New Aston Villa owner Tony Xia has ambitious plans
New Aston Villa owner Tony Xia has revealed ambitious plans for the club after his Recon Group completed their buy-out from former incumbent Randy Lerner.
Xia is targeting a return to the Premier League and a top six finish after current chairman Steve Hollis flew to China to seal the deal which brought Lerner's controversial tenure to a close.
Lerner had made no secret of his desire to sell the club since 2014 and was the subject of increasingly fractious protests during a dismal campaign which saw Villa relegated to the Championship.
A club statement read: "Aston Villa Football Club is pleased to announce that an agreement has been signed today for the sale of 100 per cent ownership by Randy Lerner to Recon Group owned by Dr Tony Jiantong Xia subject to the approval of the Premier League and the Football League.
"Once those approvals have been granted and the new board members approved under the fit & proper rules of both leagues, Dr Xia will become Chairman of Aston Villa.
The club will announce the appointment of a new manager shortly."
Former Chelsea and West Brom boss Roberto Di Matteo has emerged as the early favourite for the role, with some reports suggesting the new Chinese owners have already been in touch to discuss the vacant position.
The statement continued: "Dr Xia's immediate objective is to return Aston Villa to the Premier League and then to have the Club finish in the top six, bringing European football back to Villa Park. He plans to make Aston Villa the most famous football Club in China with a huge fan base."
Recon Group is a holding company which has a controlling interest in five publicly listed companies on the Hong Kong and Chinese stock exchanges. Xia, a former footballer himself, claims to have been a Villa fan for some time.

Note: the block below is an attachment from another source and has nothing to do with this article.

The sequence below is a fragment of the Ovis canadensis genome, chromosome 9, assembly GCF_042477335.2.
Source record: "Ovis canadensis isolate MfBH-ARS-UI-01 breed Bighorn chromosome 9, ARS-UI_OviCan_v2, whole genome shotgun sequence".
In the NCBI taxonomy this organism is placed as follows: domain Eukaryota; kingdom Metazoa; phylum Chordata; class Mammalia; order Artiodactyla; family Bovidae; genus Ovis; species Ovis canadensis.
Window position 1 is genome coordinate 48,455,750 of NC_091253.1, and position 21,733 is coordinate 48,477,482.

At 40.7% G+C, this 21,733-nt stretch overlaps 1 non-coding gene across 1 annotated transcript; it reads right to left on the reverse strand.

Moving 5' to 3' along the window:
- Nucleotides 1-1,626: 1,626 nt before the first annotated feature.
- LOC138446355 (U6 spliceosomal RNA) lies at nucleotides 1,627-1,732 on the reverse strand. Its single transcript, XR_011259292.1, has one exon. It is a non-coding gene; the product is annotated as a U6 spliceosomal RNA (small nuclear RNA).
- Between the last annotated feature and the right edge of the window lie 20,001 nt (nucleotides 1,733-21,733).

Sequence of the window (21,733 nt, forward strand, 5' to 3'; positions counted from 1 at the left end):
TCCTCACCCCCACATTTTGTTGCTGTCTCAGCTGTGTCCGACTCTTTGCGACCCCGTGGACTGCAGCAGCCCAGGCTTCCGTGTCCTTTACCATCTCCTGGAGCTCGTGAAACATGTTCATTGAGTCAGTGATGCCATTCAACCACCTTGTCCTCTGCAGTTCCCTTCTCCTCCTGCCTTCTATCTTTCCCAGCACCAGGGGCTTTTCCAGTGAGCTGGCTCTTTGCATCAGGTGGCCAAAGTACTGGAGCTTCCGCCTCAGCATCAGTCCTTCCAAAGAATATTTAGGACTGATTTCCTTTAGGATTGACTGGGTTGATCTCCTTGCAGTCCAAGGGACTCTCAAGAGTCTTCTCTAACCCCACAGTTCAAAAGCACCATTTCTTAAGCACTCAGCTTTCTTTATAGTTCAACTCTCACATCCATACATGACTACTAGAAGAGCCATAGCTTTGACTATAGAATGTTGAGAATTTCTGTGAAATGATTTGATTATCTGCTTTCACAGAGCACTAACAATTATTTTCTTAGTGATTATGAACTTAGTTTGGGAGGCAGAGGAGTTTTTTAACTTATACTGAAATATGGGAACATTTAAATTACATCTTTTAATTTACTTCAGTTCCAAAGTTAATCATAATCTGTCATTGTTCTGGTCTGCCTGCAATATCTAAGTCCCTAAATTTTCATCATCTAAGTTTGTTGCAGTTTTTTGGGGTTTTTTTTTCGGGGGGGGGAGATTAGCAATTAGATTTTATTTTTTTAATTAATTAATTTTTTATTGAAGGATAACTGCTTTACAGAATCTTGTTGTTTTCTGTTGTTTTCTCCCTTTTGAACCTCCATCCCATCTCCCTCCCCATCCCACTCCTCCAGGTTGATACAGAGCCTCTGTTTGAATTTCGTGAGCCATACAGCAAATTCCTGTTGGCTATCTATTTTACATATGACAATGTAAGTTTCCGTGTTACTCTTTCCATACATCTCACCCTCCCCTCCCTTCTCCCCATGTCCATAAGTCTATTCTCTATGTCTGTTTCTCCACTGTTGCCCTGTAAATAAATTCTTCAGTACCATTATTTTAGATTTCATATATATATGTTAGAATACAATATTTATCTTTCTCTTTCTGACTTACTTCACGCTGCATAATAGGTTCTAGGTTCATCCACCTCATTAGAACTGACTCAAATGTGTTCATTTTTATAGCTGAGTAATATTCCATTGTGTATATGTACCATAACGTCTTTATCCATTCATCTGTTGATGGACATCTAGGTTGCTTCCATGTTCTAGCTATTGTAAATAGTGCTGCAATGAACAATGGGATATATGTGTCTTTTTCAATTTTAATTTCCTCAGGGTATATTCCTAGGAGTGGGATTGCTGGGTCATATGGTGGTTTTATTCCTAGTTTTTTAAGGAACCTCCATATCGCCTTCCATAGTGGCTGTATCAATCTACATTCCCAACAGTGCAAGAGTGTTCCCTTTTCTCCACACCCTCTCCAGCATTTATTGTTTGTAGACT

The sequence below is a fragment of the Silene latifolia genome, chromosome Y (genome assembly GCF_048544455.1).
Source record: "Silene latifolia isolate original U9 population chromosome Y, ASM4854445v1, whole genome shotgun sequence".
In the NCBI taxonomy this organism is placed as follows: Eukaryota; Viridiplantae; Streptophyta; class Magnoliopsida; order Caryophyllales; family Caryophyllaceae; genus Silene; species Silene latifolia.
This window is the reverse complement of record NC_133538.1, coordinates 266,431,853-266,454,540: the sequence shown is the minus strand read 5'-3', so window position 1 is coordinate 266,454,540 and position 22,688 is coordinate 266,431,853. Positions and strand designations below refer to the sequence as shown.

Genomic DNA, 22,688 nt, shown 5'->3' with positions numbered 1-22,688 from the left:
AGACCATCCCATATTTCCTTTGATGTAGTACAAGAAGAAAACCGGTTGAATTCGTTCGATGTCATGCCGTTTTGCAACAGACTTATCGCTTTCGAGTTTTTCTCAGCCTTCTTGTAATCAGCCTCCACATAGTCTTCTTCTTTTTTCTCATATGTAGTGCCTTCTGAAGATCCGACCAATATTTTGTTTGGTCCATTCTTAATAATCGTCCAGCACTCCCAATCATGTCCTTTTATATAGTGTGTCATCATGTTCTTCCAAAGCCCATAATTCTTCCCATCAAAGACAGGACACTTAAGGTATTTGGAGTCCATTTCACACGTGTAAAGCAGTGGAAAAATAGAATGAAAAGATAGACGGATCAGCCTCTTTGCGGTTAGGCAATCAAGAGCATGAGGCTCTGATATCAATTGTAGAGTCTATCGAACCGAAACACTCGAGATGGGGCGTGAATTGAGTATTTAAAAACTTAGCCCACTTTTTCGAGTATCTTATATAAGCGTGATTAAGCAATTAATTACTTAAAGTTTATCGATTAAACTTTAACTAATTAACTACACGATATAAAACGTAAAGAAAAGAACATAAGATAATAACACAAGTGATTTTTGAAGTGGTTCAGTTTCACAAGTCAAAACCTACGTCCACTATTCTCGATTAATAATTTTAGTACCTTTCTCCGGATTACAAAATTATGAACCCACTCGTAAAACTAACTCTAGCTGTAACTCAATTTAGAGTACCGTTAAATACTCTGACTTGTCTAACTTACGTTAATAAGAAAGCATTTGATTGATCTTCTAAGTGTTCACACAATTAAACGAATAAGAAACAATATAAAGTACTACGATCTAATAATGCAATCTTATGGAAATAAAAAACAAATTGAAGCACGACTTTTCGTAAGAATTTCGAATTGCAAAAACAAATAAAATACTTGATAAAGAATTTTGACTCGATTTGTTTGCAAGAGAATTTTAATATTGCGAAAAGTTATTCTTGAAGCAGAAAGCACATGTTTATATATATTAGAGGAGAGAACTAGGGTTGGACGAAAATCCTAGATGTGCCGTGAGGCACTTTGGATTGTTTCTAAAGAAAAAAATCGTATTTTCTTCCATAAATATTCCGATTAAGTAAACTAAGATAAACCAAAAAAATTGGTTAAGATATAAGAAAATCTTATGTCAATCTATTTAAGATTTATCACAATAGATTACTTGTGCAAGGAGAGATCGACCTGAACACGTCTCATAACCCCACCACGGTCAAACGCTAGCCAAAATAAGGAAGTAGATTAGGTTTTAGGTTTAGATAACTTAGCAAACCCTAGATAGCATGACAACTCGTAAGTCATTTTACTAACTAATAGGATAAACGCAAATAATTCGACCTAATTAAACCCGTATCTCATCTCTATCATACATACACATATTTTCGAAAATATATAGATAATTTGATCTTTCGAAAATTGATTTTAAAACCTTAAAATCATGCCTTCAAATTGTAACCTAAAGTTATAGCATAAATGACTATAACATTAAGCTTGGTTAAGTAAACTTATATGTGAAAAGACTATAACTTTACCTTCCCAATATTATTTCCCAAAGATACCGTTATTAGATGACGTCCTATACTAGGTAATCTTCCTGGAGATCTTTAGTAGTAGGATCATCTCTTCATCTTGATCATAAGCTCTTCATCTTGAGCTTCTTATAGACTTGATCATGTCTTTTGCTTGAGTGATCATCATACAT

His arrival will be welcomed by Villa fans who had become increasingly disillusioned with Lerner's reign, staging protests at a number of games this season.
A supporters group began an 'Out the door on 74' campaign, where some fans left during the home matches against Everton, Tottenham and Chelsea, making a stand after 74 minutes of play to symbolise the club's formation in 1874.
Lerner, who first signalled his intention to sell the club in 2014, penned a long and bizarre open letter to supporters on the club's website once the sale was confirmed, in which he likened their relegation campaign to "Bannockburn".
He wrote: "It was my hope that ownership and custodianship of the club would have been transferred some years ago when I knew that personal and professional matters made it impossible for me to contribute the time I did in my first five years at the club.
"Still, fates are fickle in football so that we could claw back to safety last season, end up at Wembley at a Cup final sitting amongst old friends, and then spend the 2015/16 campaign at Bannockburn!
"Being conscious of the popular and dark pastime of wondering aloud how much was spent or lost, I should like to think that I left behind value which will hopefully ensure and benefit this beloved old club."